PASCO COUNTY, Fla. — When Florida Highway Patrol Master Trooper Toni Schuck positioned her cruiser in an attempt to stop an accused drunk driver from reaching participants in the Skyway 10K, she said she was just doing her job.
Other people have since given the 47-year-old trooper a title for her bravery and rising above the call to service: a hero.
"I've heard that," Schuck said during a news conference Thursday, "and even my son is constantly saying that to me when he sees me at home. I did my job. Like I said, I was sworn to protect, and that's what I felt I did."
Schuck's cruiser, a formidable-looking Chevy Tahoe, had its front-end crashed inward by a BMW driven by 52-year-old Kristen Watts of Sarasota. Watts had a medical blood alcohol level of .271, which is more than three times the legal limit of .08 in Florida, according to the FHP.
Schuck, a 26-year veteran of the state agency, currently works in commercial vehicle enforcement. She recalled helping to shut down the northbound lanes of Interstate 275 just south of the Sunshine Skyway Bridge for the fifth annual race.
Schuck was one of many troopers stationed near the bridge to make sure no one drove on. The road was also barricaded. Troopers say Watts drove through those barricades, passed checkpoints and failed to pull over for troopers.
Schuck recalled hearing on her radio that Watts was headed her way around 9 a.m.
“Where I’m positioned is about a half a mile from the starting point," Schuck explained.
That starting point is where many racers still were. Troopers say they believe Watts was going faster than 65 mph as she drove in the direction of the bridge. Schuck was the last trooper who could've blocked Watts before she would have made it onto the bridge where runners were.
“I knew I was the last one. I knew there was no one else behind me," Schuck stated.
That's when Schuck drove in the middle of the road with her lights on. Schuck was hoping Watts would see her patrol car and stop, but that didn't happen. Watts drove right into Schuck's car, nearly hitting her head-on.
“I’m thankful it was me. I’m thankful she didn’t get passed me," Schuck stated.
Dashcam video from Schuck's cruiser showed the BMW approach at high speed and crash nearly head-on into the Tahoe. Just in the moments prior, Schuck felt convinced she was going to stop.
"She was in the outside lane, and I saw her veer to the left," Schuck said. "I thought if she saw me veer to the left again, she's going to stop. ...Again, in my mind, she's going to stop. The next thing was the crash."
At the time, Schuck said she wasn't sure if any more race participants were coming down to the starting line. But she did know, she said, an all-clear wasn't yet given. It was overwhelming being in the ambulance and seeing people still on the bridge when it passed by, she added.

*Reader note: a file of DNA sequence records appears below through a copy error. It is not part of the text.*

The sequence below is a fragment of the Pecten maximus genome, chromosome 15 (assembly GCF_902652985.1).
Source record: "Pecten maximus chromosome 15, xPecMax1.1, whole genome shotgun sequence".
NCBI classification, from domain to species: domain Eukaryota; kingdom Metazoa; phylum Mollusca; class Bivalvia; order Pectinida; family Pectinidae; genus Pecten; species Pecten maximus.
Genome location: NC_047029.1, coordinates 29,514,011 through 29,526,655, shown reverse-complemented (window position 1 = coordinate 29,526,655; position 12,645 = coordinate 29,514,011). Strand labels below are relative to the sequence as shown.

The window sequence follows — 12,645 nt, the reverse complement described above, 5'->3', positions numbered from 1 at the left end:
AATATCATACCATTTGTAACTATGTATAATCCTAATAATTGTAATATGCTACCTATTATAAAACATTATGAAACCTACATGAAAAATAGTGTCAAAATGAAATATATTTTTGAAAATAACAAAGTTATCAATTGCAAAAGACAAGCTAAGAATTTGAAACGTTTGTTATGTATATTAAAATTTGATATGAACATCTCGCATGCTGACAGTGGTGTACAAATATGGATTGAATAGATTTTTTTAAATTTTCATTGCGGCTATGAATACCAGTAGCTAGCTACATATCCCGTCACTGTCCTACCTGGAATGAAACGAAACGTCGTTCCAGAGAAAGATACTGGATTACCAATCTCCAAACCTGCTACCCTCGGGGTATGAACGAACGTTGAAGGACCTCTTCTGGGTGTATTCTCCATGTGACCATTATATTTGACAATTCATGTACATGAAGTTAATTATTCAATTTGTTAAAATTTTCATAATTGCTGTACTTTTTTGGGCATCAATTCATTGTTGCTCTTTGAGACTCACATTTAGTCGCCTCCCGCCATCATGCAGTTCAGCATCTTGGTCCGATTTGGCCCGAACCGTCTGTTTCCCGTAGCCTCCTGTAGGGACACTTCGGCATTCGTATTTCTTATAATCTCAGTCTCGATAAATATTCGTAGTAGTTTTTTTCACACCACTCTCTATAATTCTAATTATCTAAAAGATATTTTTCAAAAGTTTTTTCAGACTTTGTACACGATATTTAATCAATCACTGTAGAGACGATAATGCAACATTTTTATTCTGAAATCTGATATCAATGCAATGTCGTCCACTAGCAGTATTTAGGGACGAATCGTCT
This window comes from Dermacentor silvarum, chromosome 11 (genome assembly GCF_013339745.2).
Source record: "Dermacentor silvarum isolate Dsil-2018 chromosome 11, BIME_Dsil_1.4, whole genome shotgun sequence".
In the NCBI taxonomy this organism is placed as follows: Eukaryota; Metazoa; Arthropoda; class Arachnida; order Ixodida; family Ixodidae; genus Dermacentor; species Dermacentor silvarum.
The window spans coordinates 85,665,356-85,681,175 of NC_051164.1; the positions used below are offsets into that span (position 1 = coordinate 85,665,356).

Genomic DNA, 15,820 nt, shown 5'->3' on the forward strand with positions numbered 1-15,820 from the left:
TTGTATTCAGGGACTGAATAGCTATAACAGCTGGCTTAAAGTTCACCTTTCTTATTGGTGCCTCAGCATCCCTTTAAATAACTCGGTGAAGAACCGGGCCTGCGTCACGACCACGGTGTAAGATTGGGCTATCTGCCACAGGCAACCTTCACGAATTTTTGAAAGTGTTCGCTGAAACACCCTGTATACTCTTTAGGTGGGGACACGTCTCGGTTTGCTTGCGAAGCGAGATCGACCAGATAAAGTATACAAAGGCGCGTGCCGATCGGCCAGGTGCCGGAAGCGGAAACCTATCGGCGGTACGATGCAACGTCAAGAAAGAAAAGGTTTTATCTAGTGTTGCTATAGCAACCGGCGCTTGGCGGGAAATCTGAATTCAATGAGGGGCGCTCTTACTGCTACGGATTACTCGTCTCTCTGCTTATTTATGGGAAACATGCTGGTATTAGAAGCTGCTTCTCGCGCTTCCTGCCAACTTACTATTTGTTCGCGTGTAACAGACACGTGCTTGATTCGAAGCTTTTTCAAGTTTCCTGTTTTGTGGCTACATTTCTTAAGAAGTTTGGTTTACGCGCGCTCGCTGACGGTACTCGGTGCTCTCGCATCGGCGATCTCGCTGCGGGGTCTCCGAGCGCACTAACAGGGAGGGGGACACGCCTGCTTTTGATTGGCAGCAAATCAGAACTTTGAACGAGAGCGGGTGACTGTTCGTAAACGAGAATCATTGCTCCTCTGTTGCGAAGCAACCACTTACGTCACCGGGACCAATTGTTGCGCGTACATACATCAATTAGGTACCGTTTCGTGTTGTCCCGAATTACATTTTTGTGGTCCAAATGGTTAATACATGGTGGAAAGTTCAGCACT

"It was just a situation where I knew there were people there, and I'm thankful it was me, I'm thankful that she didn't get past me," Schuck said. "...Even on her behalf, she could have stopped. She could have just stopped, but she chose to do what she did.
"She was injured, and I don't like that either because, you know, she could have just stopped, that's the moral of the story, I guess."
Watts and Schuck were rushed to the hospital for treatment of serious injuries. During Watts' first court appearance Monday, the judge learned Schuck had a serious head wound with a concussion and bleeding that required stitches. The injuries are expected to cause permanent scarring to her head and face, according to what was discussed in court.
But now, Schuck said, she's alright and "getting there." She thinks of the "what ifs" at times, thinking what would happen if that speeding car had somehow gotten past her.
The spokesman for Skyway 10K was on the bridge at the time. James Judge had just started the race and said there were thousands of people on the bridge. He thanks Schuck for saving his life.
"The only that was between me and that person was you," Judge told Schuck.
"Heroic in every aspect of the word," Judge added.
Schuck said she plans to return to work, but for now, she’s going to be home recovering with her family. She didn't disclose the full extent of her injuries for legal reasons.
In the days since the crash, Schuck said the outpouring of support, the flowers — which now cover her table like a floral store, she joked — notes and everything else from everywhere across the country has been overwhelming. She's trying to respond to everyone she can and intends to come back to duty.
Anyone who wants to provide a donation is asked to consider giving to the Tunnels to Towers Foundation, a nonprofit organization that Schuck and her husband donate to in honor of first responders, veterans and their families.
The Florida Highway Patrol says there is no authorized GoFundMe page connected to the crash that injured Schuck, "so please do not donate there."
To the woman accused of injuring her and causing the crash, Schuck said she has nothing to say to her.
Watts is charged with DUI causing serious bodily injury, DUI with damage to property or person and reckless driving with damage to property or a person. Online records show she remains jailed on a $52,000 bond.